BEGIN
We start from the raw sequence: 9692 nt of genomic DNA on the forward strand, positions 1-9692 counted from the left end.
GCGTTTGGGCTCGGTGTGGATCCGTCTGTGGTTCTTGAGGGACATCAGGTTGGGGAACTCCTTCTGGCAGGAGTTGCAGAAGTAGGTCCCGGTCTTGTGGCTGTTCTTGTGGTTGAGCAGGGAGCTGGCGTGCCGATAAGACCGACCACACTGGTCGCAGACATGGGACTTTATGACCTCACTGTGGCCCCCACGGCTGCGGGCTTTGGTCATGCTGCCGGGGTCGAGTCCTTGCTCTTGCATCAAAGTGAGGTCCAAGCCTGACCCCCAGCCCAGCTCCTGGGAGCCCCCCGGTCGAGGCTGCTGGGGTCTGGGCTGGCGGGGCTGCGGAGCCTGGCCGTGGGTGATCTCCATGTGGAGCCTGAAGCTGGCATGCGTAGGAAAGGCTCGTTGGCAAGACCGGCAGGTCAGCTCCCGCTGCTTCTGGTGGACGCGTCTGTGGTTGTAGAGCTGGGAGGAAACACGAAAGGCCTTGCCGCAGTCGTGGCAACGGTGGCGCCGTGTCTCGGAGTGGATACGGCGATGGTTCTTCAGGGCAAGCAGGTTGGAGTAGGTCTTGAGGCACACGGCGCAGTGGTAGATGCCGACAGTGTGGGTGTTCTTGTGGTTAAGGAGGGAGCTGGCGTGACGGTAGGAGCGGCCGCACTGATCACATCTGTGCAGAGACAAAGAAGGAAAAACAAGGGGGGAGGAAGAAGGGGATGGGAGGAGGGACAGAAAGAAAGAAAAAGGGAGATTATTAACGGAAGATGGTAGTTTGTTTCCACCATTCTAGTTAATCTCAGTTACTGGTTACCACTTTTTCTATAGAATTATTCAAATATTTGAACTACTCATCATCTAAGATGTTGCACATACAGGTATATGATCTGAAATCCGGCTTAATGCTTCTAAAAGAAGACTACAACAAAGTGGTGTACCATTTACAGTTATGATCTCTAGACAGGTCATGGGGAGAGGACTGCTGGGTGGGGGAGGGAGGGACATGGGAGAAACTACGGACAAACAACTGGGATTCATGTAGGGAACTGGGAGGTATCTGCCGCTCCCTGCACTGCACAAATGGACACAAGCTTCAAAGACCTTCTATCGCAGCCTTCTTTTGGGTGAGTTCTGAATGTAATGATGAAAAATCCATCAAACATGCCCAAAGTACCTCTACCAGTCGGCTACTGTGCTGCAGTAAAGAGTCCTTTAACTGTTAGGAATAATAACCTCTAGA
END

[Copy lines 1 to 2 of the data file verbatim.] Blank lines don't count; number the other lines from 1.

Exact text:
We start from the raw sequence: 9692 nt of genomic DNA on the forward strand, positions 1-9692 counted from the left end.
GCGTTTGGGCTCGGTGTGGATCCGTCTGTGGTTCTTGAGGGACATCAGGTTGGGGAACTCCTTCTGGCAGGAGTTGCAGAAGTAGGTCCCGGTCTTGTGGCTGTTCTTGTGGTTGAGCAGGGAGCTGGCGTGCCGATAAGACCGACCACACTGGTCGCAGACATGGGACTTTATGACCTCACTGTGGCCCCCACGGCTGCGGGCTTTGGTCATGCTGCCGGGGTCGAGTCCTTGCTCTTGCATCAAAGTGAGGTCCAAGCCTGACCCCCAGCCCAGCTCCTGGGAGCCCCCCGGTCGAGGCTGCTGGGGTCTGGGCTGGCGGGGCTGCGGAGCCTGGCCGTGGGTGATCTCCATGTGGAGCCTGAAGCTGGCATGCGTAGGAAAGGCTCGTTGGCAAGACCGGCAGGTCAGCTCCCGCTGCTTCTGGTGGACGCGTCTGTGGTTGTAGAGCTGGGAGGAAACACGAAAGGCCTTGCCGCAGTCGTGGCAACGGTGGCGCCGTGTCTCGGAGTGGATACGGCGATGGTTCTTCAGGGCAAGCAGGTTGGAGTAGGTCTTGAGGCACACGGCGCAGTGGTAGATGCCGACAGTGTGGGTGTTCTTGTGGTTAAGGAGGGAGCTGGCGTGACGGTAGGAGCGGCCGCACTGATCACATCTGTGCAGAGACAAAGAAGGAAAAACAAGGGGGGAGGAAGAAGGGGATGGGAGGAGGGACAGAAAGAAAGAAAAAGGGAGATTATTAACGGAAGATGGTAGTTTGTTTCCACCATTCTAGTTAATCTCAGTTACTGGTTACCACTTTTTCTATAGAATTATTCAAATATTTGAACTACTCATCATCTAAGATGTTGCACATACAGGTATATGATCTGAAATCCGGCTTAATGCTTCTAAAAGAAGACTACAACAAAGTGGTGTACCATTTACAGTTATGATCTCTAGACAGGTCATGGGGAGAGGACTGCTGGGTGGGGGAGGGAGGGACATGGGAGAAACTACGGACAAACAACTGGGATTCATGTAGGGAACTGGGAGGTATCTGCCGCTCCCTGCACTGCACAAATGGACACAAGCTTCAAAGACCTTCTATCGCAGCCTTCTTTTGGGTGAGTTCTGAATGTAATGATGAAAAATCCATCAAACATGCCCAAAGTACCTCTACCAGTCGGCTACTGTGCTGCAGTAAAGAGTCCTTTAACTGTTAGGAATAATAACCTCTAGA